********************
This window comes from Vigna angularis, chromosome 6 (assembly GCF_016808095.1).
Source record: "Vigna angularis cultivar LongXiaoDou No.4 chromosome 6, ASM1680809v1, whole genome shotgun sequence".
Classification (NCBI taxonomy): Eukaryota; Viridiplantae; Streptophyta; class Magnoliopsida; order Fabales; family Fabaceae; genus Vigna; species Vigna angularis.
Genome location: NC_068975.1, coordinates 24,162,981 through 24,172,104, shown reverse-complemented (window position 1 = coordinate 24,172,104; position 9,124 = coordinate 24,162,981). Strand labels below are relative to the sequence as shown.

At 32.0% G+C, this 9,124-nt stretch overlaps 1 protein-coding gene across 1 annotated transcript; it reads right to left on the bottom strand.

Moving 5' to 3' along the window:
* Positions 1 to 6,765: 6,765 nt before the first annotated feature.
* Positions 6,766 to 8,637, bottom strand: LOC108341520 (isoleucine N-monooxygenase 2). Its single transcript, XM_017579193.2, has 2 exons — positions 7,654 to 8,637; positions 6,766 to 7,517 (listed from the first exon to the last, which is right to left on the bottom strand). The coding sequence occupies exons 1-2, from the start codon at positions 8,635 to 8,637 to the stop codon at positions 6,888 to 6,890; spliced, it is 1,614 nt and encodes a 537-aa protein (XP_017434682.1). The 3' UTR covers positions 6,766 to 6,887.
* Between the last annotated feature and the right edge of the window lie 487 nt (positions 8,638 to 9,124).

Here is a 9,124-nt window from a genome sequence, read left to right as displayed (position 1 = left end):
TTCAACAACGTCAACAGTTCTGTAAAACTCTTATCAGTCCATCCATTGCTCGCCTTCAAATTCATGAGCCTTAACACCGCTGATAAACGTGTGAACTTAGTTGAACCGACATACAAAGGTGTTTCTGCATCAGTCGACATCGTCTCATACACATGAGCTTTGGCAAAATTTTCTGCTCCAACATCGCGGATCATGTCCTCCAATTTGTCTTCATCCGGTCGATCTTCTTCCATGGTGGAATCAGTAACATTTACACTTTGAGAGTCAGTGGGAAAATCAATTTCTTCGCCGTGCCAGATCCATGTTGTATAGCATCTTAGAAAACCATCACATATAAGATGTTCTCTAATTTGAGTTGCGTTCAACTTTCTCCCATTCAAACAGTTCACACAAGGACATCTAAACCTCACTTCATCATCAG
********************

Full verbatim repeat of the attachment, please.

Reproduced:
This window comes from Vigna angularis, chromosome 6 (assembly GCF_016808095.1).
Source record: "Vigna angularis cultivar LongXiaoDou No.4 chromosome 6, ASM1680809v1, whole genome shotgun sequence".
Classification (NCBI taxonomy): Eukaryota; Viridiplantae; Streptophyta; class Magnoliopsida; order Fabales; family Fabaceae; genus Vigna; species Vigna angularis.
Genome location: NC_068975.1, coordinates 24,162,981 through 24,172,104, shown reverse-complemented (window position 1 = coordinate 24,172,104; position 9,124 = coordinate 24,162,981). Strand labels below are relative to the sequence as shown.

At 32.0% G+C, this 9,124-nt stretch overlaps 1 protein-coding gene across 1 annotated transcript; it reads right to left on the bottom strand.

Moving 5' to 3' along the window:
* Positions 1 to 6,765: 6,765 nt before the first annotated feature.
* Positions 6,766 to 8,637, bottom strand: LOC108341520 (isoleucine N-monooxygenase 2). Its single transcript, XM_017579193.2, has 2 exons — positions 7,654 to 8,637; positions 6,766 to 7,517 (listed from the first exon to the last, which is right to left on the bottom strand). The coding sequence occupies exons 1-2, from the start codon at positions 8,635 to 8,637 to the stop codon at positions 6,888 to 6,890; spliced, it is 1,614 nt and encodes a 537-aa protein (XP_017434682.1). The 3' UTR covers positions 6,766 to 6,887.
* Between the last annotated feature and the right edge of the window lie 487 nt (positions 8,638 to 9,124).

Here is a 9,124-nt window from a genome sequence, read left to right as displayed (position 1 = left end):
TTCAACAACGTCAACAGTTCTGTAAAACTCTTATCAGTCCATCCATTGCTCGCCTTCAAATTCATGAGCCTTAACACCGCTGATAAACGTGTGAACTTAGTTGAACCGACATACAAAGGTGTTTCTGCATCAGTCGACATCGTCTCATACACATGAGCTTTGGCAAAATTTTCTGCTCCAACATCGCGGATCATGTCCTCCAATTTGTCTTCATCCGGTCGATCTTCTTCCATGGTGGAATCAGTAACATTTACACTTTGAGAGTCAGTGGGAAAATCAATTTCTTCGCCGTGCCAGATCCATGTTGTATAGCATCTTAGAAAACCATCACATATAAGATGTTCTCTAATTTGAGTTGCGTTCAACTTTCTCCCATTCAAACAGTTCACACAAGGACATCTAAACCTCACTTCATCATCAG